Bye bye, BBC World Service

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So now BBC World Service has shut down its shortwave service to Europe and north Africa. The end of an era. I wonder when they’ll cut off the remaining 100 million shortwave listeners in the rest of Africa, Asia, the Middle East and Latin America.
The story in the Guardian quoted Simon Spanswick, the chief executive of the Association for International Broadcasting, as saying, “Everybody now has to use different ways to engage listeners. Nobody in the developed world listens on noisy, crackly shortwave anymore.”
Oh yeah? I do.
BBC World Service transmissions to North America ended some time ago. Now apparently Europe has been deemed a “highly developed marketplace” in which listeners can access the BBC in “a variety of ways, including FM, satellite and online,” the Guardian story said.
In addition to this old Nordmende (that needs a tube replaced), I have a small collection of portable shortwave radios. It’s not always convenient to fire up the ol’ laptop and dial up the CBC or BBC. I’ve used my little shortwaves to try to pull in a broadcast from Radio Canada International when I’ve been away from home, or to find the BBC World Service when I’ve wanted to hear an English-language newscast. It just isn’t the same, at the end of a hard day of sightseeing or travelling, to curl up with a laptop under the covers and listen to the radio. I don’t always travel with a laptop anyway.
Radio should be listened to on the radio, dammit.

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2 thoughts on “Bye bye, BBC World Service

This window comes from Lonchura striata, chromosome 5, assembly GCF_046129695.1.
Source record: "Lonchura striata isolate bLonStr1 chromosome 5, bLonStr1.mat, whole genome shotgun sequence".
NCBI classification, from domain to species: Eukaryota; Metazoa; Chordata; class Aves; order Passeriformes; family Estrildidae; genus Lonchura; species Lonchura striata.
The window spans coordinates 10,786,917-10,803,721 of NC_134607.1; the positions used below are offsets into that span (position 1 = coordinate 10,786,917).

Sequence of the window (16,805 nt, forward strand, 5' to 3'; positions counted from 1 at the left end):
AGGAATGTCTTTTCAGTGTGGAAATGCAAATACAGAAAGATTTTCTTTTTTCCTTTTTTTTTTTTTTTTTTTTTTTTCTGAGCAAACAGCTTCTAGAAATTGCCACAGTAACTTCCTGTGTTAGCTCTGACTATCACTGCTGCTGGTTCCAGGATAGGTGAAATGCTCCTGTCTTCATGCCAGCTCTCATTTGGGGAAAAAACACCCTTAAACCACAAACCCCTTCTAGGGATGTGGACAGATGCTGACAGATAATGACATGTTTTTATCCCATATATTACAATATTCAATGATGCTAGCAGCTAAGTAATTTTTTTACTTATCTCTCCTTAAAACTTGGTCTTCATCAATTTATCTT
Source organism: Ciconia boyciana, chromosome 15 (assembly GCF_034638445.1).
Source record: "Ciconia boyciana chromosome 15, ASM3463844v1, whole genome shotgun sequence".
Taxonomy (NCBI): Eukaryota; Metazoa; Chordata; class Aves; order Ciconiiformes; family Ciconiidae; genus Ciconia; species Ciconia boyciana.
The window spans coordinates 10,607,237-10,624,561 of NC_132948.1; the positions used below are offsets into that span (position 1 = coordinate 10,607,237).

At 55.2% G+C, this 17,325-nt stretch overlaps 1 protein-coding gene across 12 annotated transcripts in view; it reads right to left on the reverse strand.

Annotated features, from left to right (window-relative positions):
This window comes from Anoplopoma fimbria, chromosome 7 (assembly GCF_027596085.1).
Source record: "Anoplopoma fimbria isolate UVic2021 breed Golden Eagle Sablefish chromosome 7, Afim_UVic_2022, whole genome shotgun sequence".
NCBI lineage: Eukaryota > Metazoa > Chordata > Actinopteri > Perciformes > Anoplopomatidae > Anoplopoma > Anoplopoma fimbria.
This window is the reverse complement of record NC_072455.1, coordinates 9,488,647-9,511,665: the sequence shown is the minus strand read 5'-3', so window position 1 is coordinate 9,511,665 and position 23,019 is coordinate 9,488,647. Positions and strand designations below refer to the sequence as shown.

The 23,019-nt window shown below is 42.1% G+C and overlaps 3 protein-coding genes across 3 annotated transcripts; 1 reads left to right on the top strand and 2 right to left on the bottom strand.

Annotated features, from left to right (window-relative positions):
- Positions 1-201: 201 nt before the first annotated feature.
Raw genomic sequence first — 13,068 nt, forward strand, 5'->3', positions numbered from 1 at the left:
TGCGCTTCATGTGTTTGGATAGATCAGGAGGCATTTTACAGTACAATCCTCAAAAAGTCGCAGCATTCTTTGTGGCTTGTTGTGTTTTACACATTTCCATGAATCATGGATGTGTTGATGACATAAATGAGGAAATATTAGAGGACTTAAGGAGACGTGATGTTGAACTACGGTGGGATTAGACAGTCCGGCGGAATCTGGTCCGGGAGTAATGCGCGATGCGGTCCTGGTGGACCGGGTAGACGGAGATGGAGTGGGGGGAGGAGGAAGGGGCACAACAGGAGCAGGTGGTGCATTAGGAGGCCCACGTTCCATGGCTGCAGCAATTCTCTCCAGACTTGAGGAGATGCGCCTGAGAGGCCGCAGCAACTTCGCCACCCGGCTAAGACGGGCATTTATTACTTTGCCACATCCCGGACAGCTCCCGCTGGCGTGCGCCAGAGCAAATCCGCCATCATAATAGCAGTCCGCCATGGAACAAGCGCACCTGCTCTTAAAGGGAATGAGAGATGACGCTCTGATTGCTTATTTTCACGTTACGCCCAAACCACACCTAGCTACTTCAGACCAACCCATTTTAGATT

1. My phrase perhaps should have been “very few people in the developed world use shortwave”. Unfortunately, economic rigours mean that every international broadcaster has to look at the way it spends its stakeholders’ cash, and when the shortwave audience in the developed world is so small as to be unmeasureable, it means that a broadcaster has to look at how best to reach an audience. Walk down any street in Toronto, Paris, Warsaw, New York or London and ask 50 people if they use a short wave radio, and you’ll be lucky to find one person who does! That’s the reality facing broadcasters in the increasingly mobile, on-demand, user-centric world.But I have a certain nostalgia for short wave – I started listening back in the 1970s and it got me into broadcasting, for which I’ll always be grateful. And my voice was carried over shortwave right round the world when I presented on BBC World Service. But nothing can be preserved in aspic forever!

  2. Thanks for the comment, Simon. You’re right, of course, and I left the harsh economic realities out of my post. I was feeling nostalgic for shortwave. I have some nice little radios… which will wind up in the box that contains my typewriters and rotary dial telephone, as well as skate keys and high-buttoned shoes…

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